Would We React The Same Way To Janet Jackson’s Boob In 2018?

Photo: Frank Micelotta/Getty Images.
We use many euphemisms to describe the incident that took place on February 1, 2004, during the halftime show of the XXXVIII Super Bowl in Houston, Texas. Some call it a "wardrobe malfunction"; others, "Nipplegate."
But the truth of the matter is: 14 years ago, a woman bared her naked breast for less than a second on national television in front of 143.6 million viewers, and paid the price.
Janet Jackson won't be performing at this year's Super Bowl halftime show. But Justin Timberlake, her co-performer, and the man who actually pulled down her bustier to reveal the now-infamous boob, will stage his triumphant return, regaling us with hits as an interlude to watching grown men slamming into each other over a ball wrapped in a pig-skin sack.
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No offense to JT. It's just frustrating that, even as we live through this moment of self-reflection and public introspection about the extra costs that women still shoulder in our society, we've chosen to reward a man at the expense of his female peer. Because regardless of what you think actually happened that night — was it staged? was it really an accident? were the producers in on it? — the fact is that Janet Jackson's career has suffered from it, while Justin Timberlake's has thrived.
The public condemnation was swift. The Federal Communications Commissions (FCC) issued a $550,000 fine, which CBS fought up to the Supreme Court. (The fine was eventually voided in 2011 on appeal.) Jackson had to issue a written apology, and her single was pulled from broadcast radio. She was reportedly banned from the Grammys the following week, while Timberlake not only appeared, but picked up two awards (he addressed the incident in his acceptance speech). Jackson's reputation as a performer has been forever linked to this one incident.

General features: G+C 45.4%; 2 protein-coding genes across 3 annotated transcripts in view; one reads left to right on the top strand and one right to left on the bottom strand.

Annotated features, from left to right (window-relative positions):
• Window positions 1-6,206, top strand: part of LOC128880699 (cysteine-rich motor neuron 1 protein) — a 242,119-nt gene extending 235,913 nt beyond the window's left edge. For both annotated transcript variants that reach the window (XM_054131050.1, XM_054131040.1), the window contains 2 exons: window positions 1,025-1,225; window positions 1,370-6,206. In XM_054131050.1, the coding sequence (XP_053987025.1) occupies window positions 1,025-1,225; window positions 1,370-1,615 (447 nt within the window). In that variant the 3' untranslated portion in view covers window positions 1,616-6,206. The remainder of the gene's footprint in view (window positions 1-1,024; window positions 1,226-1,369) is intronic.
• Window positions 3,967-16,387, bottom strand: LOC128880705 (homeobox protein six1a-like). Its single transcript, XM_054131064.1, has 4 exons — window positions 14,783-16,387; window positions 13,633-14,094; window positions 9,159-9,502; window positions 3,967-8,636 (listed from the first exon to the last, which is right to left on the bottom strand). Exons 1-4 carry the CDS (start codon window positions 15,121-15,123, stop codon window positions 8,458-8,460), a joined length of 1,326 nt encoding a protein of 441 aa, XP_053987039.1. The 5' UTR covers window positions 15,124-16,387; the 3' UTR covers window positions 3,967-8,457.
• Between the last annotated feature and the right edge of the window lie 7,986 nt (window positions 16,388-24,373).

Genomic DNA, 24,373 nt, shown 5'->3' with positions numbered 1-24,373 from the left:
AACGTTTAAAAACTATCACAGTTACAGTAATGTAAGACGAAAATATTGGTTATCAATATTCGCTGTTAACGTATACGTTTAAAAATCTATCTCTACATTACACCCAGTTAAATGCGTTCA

What's more, the scandal wasn't detrimental to only Jackson's career. It took six years for a female performer to be invited back to perform during the halftime show: 2011's Fergie-led Black Eyed Peas mashup, with Usher and Slam.
2004 seems like a really long time ago, so just to put you back in the early aughts mood, let's take a trip down memory lane: The Apprentice had premiered on NBC just weeks before this all went down; Amy Winehouse and Franz Ferdinand were releasing their debut albums; MySpace was only a year old (!!!). I was 14 years old and watching the show with my parents. I remember being confused at what was going on. In my memory, it all happened very fast. So, let's take another look at the moment in question:
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I mean, sure — that is definitely a nipple barely concealed with a jeweled star. But Kim Kardashian now posts more revealing selfies to Instagram on a weekly basis.
Maybe I'm so unfazed because we've seen a lot more boobs on TV since then. The rise of prestige cable channels like HBO, and streaming services like Netflix, Amazon Prime, and Hulu has made nudity an afterthought. Game of Thrones has given us more full-frontal female nudity than we know what to do with, and added twincest on top of it. 2017 gave us more female masturbation scenes than ever before. I mean, American Gods gave us our first man-eating vagina! We don't register the boob itself anymore. Instead, we ask: what is being done with, or to the boob? Is it a good (feminist) boob, or a bad (objectifying) boob?